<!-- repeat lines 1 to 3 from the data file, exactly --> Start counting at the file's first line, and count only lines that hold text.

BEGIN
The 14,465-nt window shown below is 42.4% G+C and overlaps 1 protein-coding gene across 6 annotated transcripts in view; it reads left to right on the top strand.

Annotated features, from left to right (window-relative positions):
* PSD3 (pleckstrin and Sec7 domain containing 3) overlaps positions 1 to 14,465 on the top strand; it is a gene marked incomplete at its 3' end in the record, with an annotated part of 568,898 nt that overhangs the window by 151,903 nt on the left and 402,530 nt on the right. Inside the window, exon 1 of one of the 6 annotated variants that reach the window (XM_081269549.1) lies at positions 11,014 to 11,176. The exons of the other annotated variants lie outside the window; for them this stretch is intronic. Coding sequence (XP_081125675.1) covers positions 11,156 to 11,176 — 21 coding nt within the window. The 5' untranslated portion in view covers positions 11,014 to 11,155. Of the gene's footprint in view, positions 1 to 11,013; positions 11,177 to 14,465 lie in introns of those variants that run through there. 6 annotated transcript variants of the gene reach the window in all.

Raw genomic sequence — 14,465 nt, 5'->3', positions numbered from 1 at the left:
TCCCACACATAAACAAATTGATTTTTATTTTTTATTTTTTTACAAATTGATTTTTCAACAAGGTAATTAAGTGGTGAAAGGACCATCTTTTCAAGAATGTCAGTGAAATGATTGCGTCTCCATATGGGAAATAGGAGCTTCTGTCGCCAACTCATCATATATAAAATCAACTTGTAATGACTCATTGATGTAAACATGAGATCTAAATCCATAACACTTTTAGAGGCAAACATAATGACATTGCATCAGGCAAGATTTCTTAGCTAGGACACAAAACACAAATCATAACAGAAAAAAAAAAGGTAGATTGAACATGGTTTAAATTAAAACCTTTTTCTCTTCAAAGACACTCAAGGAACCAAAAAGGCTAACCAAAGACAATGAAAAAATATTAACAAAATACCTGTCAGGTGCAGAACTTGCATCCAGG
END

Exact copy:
The 14,465-nt window shown below is 42.4% G+C and overlaps 1 protein-coding gene across 6 annotated transcripts in view; it reads left to right on the top strand.

Annotated features, from left to right (window-relative positions):
* PSD3 (pleckstrin and Sec7 domain containing 3) overlaps positions 1 to 14,465 on the top strand; it is a gene marked incomplete at its 3' end in the record, with an annotated part of 568,898 nt that overhangs the window by 151,903 nt on the left and 402,530 nt on the right. Inside the window, exon 1 of one of the 6 annotated variants that reach the window (XM_081269549.1) lies at positions 11,014 to 11,176. The exons of the other annotated variants lie outside the window; for them this stretch is intronic. Coding sequence (XP_081125675.1) covers positions 11,156 to 11,176 — 21 coding nt within the window. The 5' untranslated portion in view covers positions 11,014 to 11,155. Of the gene's footprint in view, positions 1 to 11,013; positions 11,177 to 14,465 lie in introns of those variants that run through there. 6 annotated transcript variants of the gene reach the window in all.